Council will also hear the proposed community plan and NCD zoning amendments for the Northside and Pine Knolls neighborhoods, and receive a petition that indicates the problem of student rentals has spilled over into the Davie Circle area.
– Nancy Oates

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15 Comments

  1. Library expansion also lost a clerestory for natural light, got reduced quality window frames and other little tweaks which still didn’t bring its budget back into line. A quick back of the envelope calculation on construction materials cost increases (and decreases) since 2008 (and 2010) shows that the cost bumps aren’t coming from there. Interesting that we’re losing about 25% of the much touted parking increase. It will be difficult to make the case that this is an access improvement given the Library bus route realignment.

    Also on tap, Jim Neal’s petition to have an independent review of the CHPD’s recent raid (62 signatures so far – https://www.change.org/petitions/ask-town-council-to-appoint-independent-task-force-why-deploy-a-swat-force ) and the cellphone ban.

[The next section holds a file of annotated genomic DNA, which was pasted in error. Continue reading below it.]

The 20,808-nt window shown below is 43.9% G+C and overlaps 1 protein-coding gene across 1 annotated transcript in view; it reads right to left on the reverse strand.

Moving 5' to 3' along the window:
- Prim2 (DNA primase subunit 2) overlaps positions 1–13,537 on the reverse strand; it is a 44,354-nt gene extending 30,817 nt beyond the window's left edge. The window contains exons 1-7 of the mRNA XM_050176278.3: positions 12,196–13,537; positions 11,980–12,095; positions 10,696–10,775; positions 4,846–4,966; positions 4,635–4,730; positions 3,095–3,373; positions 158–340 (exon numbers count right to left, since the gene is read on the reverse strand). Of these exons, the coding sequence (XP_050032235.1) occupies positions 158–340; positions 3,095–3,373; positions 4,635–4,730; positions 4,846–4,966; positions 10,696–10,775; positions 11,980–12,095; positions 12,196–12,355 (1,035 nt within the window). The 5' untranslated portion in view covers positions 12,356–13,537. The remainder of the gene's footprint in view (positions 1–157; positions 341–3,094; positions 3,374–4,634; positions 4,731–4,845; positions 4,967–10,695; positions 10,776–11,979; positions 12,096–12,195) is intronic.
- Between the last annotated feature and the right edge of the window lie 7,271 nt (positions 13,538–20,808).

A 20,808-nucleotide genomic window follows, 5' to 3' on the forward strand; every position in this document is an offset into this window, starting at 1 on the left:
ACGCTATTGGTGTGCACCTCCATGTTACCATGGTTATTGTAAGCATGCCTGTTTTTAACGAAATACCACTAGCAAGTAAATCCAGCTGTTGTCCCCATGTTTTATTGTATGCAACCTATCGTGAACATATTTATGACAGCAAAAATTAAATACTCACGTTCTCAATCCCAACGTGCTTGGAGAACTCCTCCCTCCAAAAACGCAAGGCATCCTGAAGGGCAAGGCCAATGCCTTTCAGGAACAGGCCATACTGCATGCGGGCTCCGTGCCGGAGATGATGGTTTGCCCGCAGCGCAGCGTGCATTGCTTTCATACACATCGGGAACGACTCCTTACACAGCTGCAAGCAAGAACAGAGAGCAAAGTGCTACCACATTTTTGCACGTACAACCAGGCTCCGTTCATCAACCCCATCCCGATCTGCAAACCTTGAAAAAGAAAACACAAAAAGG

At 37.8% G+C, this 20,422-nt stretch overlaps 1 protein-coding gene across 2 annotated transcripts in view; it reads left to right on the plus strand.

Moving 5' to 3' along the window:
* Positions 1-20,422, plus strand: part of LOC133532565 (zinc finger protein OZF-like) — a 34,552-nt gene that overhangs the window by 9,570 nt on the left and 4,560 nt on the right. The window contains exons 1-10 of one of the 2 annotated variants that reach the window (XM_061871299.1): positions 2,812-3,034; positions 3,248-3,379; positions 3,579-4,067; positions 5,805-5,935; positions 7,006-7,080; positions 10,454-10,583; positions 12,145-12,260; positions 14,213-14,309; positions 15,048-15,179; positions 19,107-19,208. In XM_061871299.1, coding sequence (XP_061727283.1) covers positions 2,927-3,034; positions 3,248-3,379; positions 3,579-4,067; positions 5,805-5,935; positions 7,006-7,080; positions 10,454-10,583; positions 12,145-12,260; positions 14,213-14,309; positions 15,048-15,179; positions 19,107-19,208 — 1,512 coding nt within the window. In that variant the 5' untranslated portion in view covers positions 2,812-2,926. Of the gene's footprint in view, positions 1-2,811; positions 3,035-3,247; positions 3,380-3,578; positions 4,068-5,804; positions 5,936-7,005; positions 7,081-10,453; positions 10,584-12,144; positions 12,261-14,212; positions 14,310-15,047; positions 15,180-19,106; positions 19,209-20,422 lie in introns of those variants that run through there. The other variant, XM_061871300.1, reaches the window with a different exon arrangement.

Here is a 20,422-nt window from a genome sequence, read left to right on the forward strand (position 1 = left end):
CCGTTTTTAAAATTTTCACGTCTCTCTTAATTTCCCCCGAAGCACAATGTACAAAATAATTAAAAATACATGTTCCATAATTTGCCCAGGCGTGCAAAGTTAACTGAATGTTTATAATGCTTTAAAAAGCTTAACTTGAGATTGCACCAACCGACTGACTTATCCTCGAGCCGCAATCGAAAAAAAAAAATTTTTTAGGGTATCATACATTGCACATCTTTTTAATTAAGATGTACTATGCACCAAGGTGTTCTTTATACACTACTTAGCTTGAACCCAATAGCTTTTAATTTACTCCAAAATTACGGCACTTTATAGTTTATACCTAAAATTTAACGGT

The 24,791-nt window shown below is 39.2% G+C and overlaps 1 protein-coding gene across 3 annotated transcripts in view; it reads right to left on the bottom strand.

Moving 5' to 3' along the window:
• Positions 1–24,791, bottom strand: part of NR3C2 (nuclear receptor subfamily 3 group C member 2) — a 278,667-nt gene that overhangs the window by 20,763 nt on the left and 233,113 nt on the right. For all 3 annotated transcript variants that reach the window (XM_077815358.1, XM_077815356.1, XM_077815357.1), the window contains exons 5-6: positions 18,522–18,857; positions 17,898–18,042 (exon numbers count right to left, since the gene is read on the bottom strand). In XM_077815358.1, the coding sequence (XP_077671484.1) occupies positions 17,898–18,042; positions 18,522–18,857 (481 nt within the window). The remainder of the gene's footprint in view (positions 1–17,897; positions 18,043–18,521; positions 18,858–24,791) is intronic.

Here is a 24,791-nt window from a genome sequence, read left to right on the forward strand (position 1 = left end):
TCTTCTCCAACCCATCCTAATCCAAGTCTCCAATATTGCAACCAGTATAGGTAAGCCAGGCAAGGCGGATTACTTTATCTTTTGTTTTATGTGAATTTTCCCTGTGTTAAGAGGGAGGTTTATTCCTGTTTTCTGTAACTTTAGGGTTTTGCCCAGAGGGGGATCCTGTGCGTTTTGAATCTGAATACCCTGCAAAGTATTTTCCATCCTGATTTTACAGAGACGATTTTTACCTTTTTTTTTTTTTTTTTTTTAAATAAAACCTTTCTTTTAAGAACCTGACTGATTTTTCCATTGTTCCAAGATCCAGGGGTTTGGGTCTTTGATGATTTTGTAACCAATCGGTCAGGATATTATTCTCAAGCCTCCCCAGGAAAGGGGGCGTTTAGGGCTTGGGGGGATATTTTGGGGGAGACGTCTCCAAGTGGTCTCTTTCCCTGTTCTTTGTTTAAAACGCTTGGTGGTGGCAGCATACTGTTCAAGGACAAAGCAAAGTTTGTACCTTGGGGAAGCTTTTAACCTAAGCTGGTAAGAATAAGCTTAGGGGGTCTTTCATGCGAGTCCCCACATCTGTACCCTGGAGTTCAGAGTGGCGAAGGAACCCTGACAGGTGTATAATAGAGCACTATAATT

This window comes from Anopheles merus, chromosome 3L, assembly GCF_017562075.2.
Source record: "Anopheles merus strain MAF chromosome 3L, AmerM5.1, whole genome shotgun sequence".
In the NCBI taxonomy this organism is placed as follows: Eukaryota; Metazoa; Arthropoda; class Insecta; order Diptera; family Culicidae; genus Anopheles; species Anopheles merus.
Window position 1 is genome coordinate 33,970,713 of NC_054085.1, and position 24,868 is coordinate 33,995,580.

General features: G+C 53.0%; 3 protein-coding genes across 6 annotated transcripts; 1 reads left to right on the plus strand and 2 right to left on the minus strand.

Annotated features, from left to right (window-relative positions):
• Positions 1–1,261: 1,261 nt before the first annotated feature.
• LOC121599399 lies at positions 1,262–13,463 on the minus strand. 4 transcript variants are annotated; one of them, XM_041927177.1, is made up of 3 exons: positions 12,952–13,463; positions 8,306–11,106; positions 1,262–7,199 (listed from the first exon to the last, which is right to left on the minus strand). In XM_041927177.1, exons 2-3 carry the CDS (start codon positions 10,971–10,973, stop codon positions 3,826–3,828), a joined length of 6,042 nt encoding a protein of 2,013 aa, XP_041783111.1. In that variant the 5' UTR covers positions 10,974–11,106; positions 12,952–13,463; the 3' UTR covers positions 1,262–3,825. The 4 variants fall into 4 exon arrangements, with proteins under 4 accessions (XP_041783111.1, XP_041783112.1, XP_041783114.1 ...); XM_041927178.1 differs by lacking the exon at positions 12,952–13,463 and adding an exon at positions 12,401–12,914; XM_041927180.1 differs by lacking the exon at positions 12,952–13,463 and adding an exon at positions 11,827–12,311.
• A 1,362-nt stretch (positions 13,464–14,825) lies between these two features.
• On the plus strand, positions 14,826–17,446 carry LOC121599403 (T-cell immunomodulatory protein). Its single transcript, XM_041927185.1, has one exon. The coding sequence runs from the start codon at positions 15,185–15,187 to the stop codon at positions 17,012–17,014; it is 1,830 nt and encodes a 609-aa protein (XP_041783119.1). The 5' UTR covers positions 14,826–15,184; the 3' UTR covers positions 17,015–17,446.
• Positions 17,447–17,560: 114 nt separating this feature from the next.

Not sure why the cellphone ban discussion is scheduled for this busy evening given the preliminary State Attorney General’s response that such a ban would be legally unenforceable. It’s also clear it would be technically unenforceable unless the Town adopted some very draconian policing practices.

  2. FYI, Laurin Easthom on the detention of local media during the recent raid.

    https://laurineasthom.wordpress.com/2011/11/20/proposed-resolution-for-town-apology-to-reporters/

    And a proposed apology:

    Resolution of Town Council November 21, 2011

    WHEREAS the police took action to detain and arrest several citizens at the Yates Motor Company on November 13, 2011 for breaking and entering, and in the course of so doing, detained two members of the media, Ms. Katelyn Ferral and Mr. Josh Davis, and

    WHEREAS Ms. Ferral and Mr. Davis were forced to lie on the ground and were handcuffed and Ms. Ferral was told not to take any further photographs;